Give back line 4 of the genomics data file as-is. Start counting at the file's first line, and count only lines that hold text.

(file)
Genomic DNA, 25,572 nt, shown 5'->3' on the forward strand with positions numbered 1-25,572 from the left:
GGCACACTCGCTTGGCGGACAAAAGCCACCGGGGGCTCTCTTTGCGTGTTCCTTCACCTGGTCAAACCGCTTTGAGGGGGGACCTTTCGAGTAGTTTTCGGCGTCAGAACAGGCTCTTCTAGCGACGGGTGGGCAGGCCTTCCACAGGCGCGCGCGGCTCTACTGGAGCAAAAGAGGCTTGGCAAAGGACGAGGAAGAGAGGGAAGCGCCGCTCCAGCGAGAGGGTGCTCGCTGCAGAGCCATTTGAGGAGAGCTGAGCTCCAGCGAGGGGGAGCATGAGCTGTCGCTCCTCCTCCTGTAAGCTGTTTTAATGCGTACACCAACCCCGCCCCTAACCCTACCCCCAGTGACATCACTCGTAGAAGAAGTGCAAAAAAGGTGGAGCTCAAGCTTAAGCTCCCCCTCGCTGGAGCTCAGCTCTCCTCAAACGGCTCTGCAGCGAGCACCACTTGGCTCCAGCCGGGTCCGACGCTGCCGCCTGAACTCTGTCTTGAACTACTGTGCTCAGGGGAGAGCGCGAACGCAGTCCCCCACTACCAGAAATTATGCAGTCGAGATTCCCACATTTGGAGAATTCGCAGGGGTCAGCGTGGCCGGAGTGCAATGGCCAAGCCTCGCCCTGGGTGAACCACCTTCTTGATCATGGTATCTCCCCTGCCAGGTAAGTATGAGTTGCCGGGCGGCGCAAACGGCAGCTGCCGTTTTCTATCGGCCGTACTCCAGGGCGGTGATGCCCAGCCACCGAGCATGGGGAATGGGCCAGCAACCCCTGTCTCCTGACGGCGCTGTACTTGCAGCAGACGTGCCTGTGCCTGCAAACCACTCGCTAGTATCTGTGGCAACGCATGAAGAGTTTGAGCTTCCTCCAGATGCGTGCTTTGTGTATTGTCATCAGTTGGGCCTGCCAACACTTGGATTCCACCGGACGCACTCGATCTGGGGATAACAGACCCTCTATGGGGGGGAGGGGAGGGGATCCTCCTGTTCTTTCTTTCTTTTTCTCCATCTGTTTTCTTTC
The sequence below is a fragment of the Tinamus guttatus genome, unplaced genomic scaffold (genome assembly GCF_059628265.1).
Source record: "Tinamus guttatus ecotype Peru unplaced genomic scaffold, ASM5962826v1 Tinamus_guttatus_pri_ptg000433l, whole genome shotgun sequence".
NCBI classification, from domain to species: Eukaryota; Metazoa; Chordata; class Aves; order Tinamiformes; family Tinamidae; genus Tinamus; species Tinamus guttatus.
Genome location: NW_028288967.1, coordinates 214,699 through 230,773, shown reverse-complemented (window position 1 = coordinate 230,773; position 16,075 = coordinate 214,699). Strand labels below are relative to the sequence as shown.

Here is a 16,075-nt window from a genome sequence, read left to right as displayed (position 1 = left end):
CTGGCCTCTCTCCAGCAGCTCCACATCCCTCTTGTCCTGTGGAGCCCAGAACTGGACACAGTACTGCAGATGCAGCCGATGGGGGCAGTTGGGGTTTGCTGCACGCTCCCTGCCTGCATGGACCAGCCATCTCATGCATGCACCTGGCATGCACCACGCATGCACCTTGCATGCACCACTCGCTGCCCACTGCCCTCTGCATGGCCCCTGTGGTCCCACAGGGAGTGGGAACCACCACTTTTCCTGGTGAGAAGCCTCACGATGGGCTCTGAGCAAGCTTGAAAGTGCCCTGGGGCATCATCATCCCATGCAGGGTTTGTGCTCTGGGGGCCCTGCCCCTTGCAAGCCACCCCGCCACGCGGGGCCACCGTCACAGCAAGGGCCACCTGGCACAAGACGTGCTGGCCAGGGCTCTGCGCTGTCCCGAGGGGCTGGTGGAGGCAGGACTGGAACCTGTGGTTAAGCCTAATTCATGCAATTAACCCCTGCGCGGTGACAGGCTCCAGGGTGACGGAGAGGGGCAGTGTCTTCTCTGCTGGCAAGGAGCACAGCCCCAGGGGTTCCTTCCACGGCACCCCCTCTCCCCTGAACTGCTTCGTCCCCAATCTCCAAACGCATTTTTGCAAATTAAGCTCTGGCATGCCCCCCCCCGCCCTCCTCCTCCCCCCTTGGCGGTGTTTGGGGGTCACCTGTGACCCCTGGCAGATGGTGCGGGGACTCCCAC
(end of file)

Source record: "Tinamus guttatus ecotype Peru unplaced genomic scaffold, ASM5962826v1 Tinamus_guttatus_pri_ptg000433l, whole genome shotgun sequence".